Breakfast with Urs Langenegger
Is there really a general manager out there who managed to up room rates and extend the average length of stay during the pandemic? There sure is.
The Park Hotel Vitznau is often described as a palatial luxury hotel on the edge of a village. Or something along those lines. And that sounds just about right. It’s just that “at the edge” could well give the wrong impression. From the perspective of an overseas guest, the Park Hotel Vitznau is at the centre and the village just so happens to be located around it. “The view of the Bürgenstock with the lake in front of it and the mountainous landscape of Central Switzerland is breathtaking,” says one colleague. What more can I say? I didn’t think I’d have anything to add until I met Urs Langenegger. As the General Manager, he and his team of 140 full-time employees are responsible for making sure that the inner life of the Park Hotel Vitznau delivers up to the spectacular palatial promise of its exterior. Originally from Toggenburg, this prodigial 50-year-old general manager started running the hotel in 2012, halfway through three years of extensive refurbishment work.
As he puts it so succinctly, his job is to “respect the past and shape the future”. Facts and figures are all well and good, but they don’t quite capture the ambience and the magic of the establishment. There are 47 suites in total, eight of which are used by the hotel owner’s centre for neurology and rehabilitation, Cereneo. Then you have the exceptional health and beauty facilities, several restaurants, with fine dining very much on the menu, and the wine cellars holding some 30,000 bottles, including big labels in Salmanzar and Balthazar measures, with a total worth of around CHF 26 million. The owner, 79-year-old Austrian investor Peter Pühringer, calls his hotel a “health and wealth residence”. In fact, the top two floors are reserved for his family office and space for some of his other companies. Pühringer bought the hotel from the heirs of Rudolf-August Oetker, former director of German food company Dr Oetker, investing CHF 270 million into the purchase and subsequent renovation work. Langenegger and I sit at socially distanced tables in the main building behind the lobby with its huge windows offering a view of the vast gardens, and Lake Lucerne, of course. As we all know, the pandemic is far from over. But we have learnt to live with it.
As we eat our breakfast, Langenegger tells me the Park Hotel Vitznau has not been as badly affected by the coronavirus pandemic as other businesses. Having to close the hotel and restaurants for weeks has undoubtedly affected the bottom line.
“But we have been able to increase our room prices.” And the average length of stay went up from just under two nights to slightly over three nights in 2020. That’s good news for Langenegger since the business has to generate CHF 6 million in room rates alone every year. So how exactly do you go about upping prices during a pandemic? It would seem that all Park Hotel Vitznau guests really care about is the opportunity to stay here. With most of them coming from Switzerland (20%), Austria, Germany and the USA, the amount of Swiss francs, euros or dollars on the invoice doesn’t seem to have much impact on their choice of destination. In the words of John Donne, “No man is an island”.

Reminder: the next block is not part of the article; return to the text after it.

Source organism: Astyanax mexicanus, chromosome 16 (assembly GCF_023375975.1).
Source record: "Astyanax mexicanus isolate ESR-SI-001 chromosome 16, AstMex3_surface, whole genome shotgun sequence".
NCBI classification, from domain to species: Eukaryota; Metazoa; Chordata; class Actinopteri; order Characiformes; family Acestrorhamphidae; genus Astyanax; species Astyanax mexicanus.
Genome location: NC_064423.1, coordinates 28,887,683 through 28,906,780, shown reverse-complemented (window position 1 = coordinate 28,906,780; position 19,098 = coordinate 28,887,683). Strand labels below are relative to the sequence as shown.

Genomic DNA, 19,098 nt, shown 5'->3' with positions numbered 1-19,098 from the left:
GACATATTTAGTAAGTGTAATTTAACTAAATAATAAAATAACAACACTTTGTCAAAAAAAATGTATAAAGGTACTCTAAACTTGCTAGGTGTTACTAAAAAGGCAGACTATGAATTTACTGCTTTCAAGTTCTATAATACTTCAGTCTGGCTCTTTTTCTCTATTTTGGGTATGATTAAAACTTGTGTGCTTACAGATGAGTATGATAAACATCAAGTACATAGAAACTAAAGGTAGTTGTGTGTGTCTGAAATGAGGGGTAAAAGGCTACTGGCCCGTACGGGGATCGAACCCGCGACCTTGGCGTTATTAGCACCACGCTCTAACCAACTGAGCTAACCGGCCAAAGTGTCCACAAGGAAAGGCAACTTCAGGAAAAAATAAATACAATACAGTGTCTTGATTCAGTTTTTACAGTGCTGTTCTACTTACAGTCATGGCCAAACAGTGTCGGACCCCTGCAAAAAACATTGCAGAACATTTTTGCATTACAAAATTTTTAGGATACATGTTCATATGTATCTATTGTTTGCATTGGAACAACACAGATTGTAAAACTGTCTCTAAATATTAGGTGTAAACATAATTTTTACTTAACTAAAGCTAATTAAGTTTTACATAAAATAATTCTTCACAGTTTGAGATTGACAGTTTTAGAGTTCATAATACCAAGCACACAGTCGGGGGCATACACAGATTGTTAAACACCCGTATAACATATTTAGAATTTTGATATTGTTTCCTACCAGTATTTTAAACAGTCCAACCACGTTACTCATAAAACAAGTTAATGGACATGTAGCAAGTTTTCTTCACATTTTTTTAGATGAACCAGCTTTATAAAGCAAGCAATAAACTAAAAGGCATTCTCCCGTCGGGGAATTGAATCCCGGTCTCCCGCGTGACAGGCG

And you might add, albeit it not quite so elegantly, that no business can escape the storm. Having said that, this proud property in Vitznau is kind of like an island. It has a bit of a reputation within the hospitality sector for being less than forthcoming with discounts – for individual guests or corporate events alike. Langenegger is quick to confirm this, and to add that they are playing in the big leagues. “Our guests also stay at the Villa d’Este and the Villa Feltrinelli,” he says, putting his hotel on a par with these legends on Lake Como and Lake Garda. Back to those corporate events, anyone enquiring about MICE (meetings, incentives, conferences and exhibitions) is referred to the Campus Hotel Hertenstein. You can actually see the black and white sister hotel from where we are sitting since it is just a few coves away on the peninsula of Weggis. Langenegger is the general manager of the Campus Hotel Hertenstein too and both hotels are run under the umbrella of a company called Hospitality Vision Lake Lucerne AG.
Let’s finish by looking ahead to the future. There are high hopes for a successful winter season after all. The hotel is open all year round and Langenegger confirms that there are already plenty of bookings for the end of the year (we met back in July). Apparently, November has recently become more popular due to the weather, which is less foggy and overcast. Climate change in action, perhaps? The hotel is all set to be super busy over the festive season too. No cause for complaint, then? Urs Langenegger knows only too well that you can’t finish a conversation without some mention of adversity. And so he adds: “Whilst there’s no shortage of guests here, our biggest challenge is recruiting enough employees who can live up to our high standards.”
Words Mark Van Huisseling
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